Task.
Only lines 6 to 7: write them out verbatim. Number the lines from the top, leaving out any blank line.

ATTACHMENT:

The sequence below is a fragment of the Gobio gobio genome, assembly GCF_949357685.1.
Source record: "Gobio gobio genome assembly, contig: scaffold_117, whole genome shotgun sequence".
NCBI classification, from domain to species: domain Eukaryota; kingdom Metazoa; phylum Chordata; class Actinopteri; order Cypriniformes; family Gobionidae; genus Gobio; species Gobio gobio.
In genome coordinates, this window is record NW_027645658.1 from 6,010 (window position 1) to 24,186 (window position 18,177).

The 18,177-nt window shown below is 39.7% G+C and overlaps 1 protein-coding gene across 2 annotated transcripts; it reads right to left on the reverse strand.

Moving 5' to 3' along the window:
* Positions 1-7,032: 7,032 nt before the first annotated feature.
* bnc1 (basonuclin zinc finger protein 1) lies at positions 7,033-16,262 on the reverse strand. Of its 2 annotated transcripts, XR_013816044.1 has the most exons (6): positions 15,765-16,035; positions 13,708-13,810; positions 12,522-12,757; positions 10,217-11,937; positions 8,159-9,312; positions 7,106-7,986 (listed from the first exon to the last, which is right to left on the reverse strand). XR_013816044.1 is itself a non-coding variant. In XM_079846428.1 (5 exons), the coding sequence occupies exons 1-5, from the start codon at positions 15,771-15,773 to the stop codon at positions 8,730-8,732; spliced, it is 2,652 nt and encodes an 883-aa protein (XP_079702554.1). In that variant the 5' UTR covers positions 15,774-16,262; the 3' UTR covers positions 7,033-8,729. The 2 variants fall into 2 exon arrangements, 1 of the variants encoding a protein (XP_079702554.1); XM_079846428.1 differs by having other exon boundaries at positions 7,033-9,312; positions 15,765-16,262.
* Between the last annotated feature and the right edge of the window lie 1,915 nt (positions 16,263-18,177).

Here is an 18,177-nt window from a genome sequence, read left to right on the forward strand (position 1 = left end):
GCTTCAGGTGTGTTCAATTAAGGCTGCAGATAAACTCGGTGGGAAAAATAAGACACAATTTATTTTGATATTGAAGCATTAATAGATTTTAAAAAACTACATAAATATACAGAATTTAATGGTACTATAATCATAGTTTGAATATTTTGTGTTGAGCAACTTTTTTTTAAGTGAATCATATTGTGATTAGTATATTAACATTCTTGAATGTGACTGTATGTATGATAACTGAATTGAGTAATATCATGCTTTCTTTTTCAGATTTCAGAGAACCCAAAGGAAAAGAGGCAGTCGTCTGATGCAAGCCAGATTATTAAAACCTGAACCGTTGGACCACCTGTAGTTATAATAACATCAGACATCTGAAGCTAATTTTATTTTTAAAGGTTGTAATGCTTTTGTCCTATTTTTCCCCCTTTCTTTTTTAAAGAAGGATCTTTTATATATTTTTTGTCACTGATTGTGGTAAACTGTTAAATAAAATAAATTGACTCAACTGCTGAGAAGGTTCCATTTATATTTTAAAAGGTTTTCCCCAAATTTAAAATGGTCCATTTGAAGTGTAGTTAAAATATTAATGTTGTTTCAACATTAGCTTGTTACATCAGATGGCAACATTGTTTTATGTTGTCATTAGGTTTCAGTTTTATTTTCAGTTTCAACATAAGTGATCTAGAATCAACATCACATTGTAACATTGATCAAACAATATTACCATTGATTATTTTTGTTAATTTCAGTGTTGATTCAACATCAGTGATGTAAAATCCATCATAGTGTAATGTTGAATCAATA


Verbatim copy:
Moving 5' to 3' along the window:
* Positions 1-7,032: 7,032 nt before the first annotated feature.